The French word nouveau means ‘new’, and what better way to start off the new year, than with a Beaujolais Nouveau! Beaujolais is also known as gamay, or gamay noir. One thing you’ll find about a beaujolais nouveau (let’s call it B.N. from here on out) is that it’s recommended to drink it when its young, aka, don’t let it sit because the flavors don’t age as well as other varietals. Most beaujolais you’ll find hails from the Beaujolais region in France, but you can find it grown elsewhere. B.N. is typically recommended to be paired with a lovely charcuterie, one with brie or camembert on the plate in order to cut the brighter flavors of the wine, without imparting other characters which could change the taste, or overpower the fruit-forwardness of the wine.
I had noticed this bottle while waiting in the checkout line during one of my Christmas shopping excursions. I’d recently seen an instagram post about beaujolais nouveau and thought, “Wow, I’ve never tried this before”….and let’s be honest, it had a pretty label. So I bought it with the plans to drink it in the near future.
George DuBoeuf, as I found out, is a highly regarded winemaker in the region. He grew up in the industry, but ventured out on his own in 1964. This guy obviously has been around the block!
The Georges DuBoeuf 2017 comes, specifically, from Thorins, France, and set me back about $11. Also, it’s 13% ABV (alcohol by volume), which is considered a medium percentage.
I opened this bottle on January 2nd, and poured myself a nice glass and just let it sit while I admired its appearance. On color, it was purplish-red, and slightly opaque. As expected, this varietal runs on the lighter side of reds. The sniff test began with an overwhelming scent of raspberry and tart cherry. Those who know me know I do not like eating raspberries…fresh are a no-go with me, so you can imagine my hesitation to actually taste this with that powerful smell.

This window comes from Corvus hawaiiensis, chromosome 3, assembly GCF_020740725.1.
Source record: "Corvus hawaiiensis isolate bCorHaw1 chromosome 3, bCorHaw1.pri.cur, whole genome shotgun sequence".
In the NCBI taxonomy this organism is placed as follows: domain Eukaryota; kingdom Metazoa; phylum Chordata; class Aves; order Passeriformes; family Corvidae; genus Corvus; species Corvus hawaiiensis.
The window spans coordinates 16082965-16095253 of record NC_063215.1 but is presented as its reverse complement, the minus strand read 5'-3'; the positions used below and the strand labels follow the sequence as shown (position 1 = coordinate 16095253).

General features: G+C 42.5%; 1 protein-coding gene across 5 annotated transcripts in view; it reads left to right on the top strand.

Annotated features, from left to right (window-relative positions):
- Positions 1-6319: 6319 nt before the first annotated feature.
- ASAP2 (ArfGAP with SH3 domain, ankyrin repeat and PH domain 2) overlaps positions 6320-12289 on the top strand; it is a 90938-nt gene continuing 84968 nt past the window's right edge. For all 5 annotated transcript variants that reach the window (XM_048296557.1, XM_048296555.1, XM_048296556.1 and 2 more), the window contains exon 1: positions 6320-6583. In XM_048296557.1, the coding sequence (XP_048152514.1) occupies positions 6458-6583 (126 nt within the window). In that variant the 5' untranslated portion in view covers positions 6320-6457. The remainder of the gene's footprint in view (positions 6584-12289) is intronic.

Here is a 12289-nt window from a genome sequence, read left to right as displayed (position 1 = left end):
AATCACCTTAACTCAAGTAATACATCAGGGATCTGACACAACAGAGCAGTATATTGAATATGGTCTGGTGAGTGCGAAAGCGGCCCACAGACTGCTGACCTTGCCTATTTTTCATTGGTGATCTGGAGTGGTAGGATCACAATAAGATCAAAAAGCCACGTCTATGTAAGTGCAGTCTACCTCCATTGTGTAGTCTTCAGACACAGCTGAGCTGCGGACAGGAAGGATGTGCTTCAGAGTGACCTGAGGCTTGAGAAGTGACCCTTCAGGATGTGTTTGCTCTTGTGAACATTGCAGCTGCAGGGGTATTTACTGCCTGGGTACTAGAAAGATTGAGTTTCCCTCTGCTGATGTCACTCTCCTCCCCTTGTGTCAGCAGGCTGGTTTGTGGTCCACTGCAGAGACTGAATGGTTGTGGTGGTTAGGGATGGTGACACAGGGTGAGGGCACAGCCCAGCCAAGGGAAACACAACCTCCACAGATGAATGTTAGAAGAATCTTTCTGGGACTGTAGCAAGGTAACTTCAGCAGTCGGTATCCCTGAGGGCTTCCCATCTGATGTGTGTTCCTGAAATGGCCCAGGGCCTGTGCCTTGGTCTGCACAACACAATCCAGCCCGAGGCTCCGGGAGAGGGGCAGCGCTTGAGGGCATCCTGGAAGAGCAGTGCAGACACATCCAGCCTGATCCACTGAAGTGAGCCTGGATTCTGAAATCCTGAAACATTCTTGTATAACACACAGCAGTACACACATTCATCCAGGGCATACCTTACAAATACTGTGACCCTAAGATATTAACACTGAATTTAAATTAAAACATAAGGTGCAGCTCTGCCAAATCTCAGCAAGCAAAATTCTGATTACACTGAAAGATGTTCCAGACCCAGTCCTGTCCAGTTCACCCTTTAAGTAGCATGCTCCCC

A couple swirls here, and a few more sniffs at different spots in the glass yielded a slight pebble smell, with maybe a hint of grass? I decided not to get too in my head about what I smelled, and finally drank the wine. Not surprisingly, my mouth filled with a bright, slightly tart cherry flavor, and I could sum up as plummy, while being light on the tongue. To me, it was a medium acidity (hence the tartness). Acidity in a wine lessens as the grapes age, so it’s not surprising that this B.N., the first harvest of the season, carried with it a more acidic nature.
Would I try this again? Maybe! While I typically prefer the bold, full-bodied reds, this was a pleasant surprise. This isn’t what I would consider a hang-out-at-home-in-my-comfy-clothes-and-drink-while-watching-a-movie-or-reading-a-book wine, but I think it’d be a great option to serve at a gathering, and a great way to start off an evening.
It’s also important to remember that B.N. is just the tip of the iceberg when it comes to beaujolais, which offers the full, fruity flavor, but also adds a lot of jam character to the taste.
4 thoughts on “Wine 1: Beaujolais Nouveau”